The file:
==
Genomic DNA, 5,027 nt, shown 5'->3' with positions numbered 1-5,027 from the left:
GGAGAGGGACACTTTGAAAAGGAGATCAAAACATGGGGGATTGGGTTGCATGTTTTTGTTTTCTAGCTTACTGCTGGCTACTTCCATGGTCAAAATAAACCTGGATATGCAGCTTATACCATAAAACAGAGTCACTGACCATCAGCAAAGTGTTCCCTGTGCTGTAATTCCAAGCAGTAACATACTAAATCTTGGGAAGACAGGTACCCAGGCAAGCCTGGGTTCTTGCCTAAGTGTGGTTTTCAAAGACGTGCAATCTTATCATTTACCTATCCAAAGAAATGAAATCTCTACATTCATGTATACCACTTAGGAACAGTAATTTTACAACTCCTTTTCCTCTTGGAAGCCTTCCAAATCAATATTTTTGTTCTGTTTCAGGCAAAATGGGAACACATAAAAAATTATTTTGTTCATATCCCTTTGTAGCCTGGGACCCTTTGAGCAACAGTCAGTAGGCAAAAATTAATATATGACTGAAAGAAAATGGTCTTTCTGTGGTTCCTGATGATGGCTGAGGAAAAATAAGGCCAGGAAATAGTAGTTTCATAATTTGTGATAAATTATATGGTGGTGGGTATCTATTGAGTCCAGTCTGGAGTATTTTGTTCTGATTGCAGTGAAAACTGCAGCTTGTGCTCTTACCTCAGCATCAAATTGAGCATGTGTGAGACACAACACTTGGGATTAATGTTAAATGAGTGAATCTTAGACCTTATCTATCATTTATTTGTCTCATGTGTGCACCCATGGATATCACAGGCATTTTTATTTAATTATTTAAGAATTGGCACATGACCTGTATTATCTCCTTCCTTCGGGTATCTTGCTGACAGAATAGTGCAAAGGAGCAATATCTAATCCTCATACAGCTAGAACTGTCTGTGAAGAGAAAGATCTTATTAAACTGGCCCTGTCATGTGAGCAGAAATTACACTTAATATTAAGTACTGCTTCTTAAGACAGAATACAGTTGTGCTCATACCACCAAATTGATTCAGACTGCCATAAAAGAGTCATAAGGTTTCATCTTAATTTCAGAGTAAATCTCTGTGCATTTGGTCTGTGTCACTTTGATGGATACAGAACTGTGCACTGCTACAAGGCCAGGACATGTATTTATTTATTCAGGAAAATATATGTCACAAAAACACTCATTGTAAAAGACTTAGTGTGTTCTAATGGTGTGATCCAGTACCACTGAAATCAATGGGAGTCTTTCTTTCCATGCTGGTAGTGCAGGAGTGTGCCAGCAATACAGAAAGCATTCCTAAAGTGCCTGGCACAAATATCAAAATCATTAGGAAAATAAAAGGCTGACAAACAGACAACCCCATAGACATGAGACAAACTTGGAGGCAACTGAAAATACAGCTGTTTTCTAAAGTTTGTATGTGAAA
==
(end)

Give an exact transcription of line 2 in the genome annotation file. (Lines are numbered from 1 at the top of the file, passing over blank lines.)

GGAGAGGGACACTTTGAAAAGGAGATCAAAACATGGGGGATTGGGTTGCATGTTTTTGTTTTCTAGCTTACTGCTGGCTACTTCCATGGTCAAAATAAACCTGGATATGCAGCTTATACCATAAAACAGAGTCACTGACCATCAGCAAAGTGTTCCCTGTGCTGTAATTCCAAGCAGTAACATACTAAATCTTGGGAAGACAGGTACCCAGGCAAGCCTGGGTTCTTGCCTAAGTGTGGTTTTCAAAGACGTGCAATCTTATCATTTACCTATCCAAAGAAATGAAATCTCTACATTCATGTATACCACTTAGGAACAGTAATTTTACAACTCCTTTTCCTCTTGGAAGCCTTCCAAATCAATATTTTTGTTCTGTTTCAGGCAAAATGGGAACACATAAAAAATTATTTTGTTCATATCCCTTTGTAGCCTGGGACCCTTTGAGCAACAGTCAGTAGGCAAAAATTAATATATGACTGAAAGAAAATGGTCTTTCTGTGGTTCCTGATGATGGCTGAGGAAAAATAAGGCCAGGAAATAGTAGTTTCATAATTTGTGATAAATTATATGGTGGTGGGTATCTATTGAGTCCAGTCTGGAGTATTTTGTTCTGATTGCAGTGAAAACTGCAGCTTGTGCTCTTACCTCAGCATCAAATTGAGCATGTGTGAGACACAACACTTGGGATTAATGTTAAATGAGTGAATCTTAGACCTTATCTATCATTTATTTGTCTCATGTGTGCACCCATGGATATCACAGGCATTTTTATTTAATTATTTAAGAATTGGCACATGACCTGTATTATCTCCTTCCTTCGGGTATCTTGCTGACAGAATAGTGCAAAGGAGCAATATCTAATCCTCATACAGCTAGAACTGTCTGTGAAGAGAAAGATCTTATTAAACTGGCCCTGTCATGTGAGCAGAAATTACACTTAATATTAAGTACTGCTTCTTAAGACAGAATACAGTTGTGCTCATACCACCAAATTGATTCAGACTGCCATAAAAGAGTCATAAGGTTTCATCTTAATTTCAGAGTAAATCTCTGTGCATTTGGTCTGTGTCACTTTGATGGATACAGAACTGTGCACTGCTACAAGGCCAGGACATGTATTTATTTATTCAGGAAAATATATGTCACAAAAACACTCATTGTAAAAGACTTAGTGTGTTCTAATGGTGTGATCCAGTACCACTGAAATCAATGGGAGTCTTTCTTTCCATGCTGGTAGTGCAGGAGTGTGCCAGCAATACAGAAAGCATTCCTAAAGTGCCTGGCACAAATATCAAAATCATTAGGAAAATAAAAGGCTGACAAACAGACAACCCCATAGACATGAGACAAACTTGGAGGCAACTGAAAATACAGCTGTTTTCTAAAGTTTGTATGTGAAA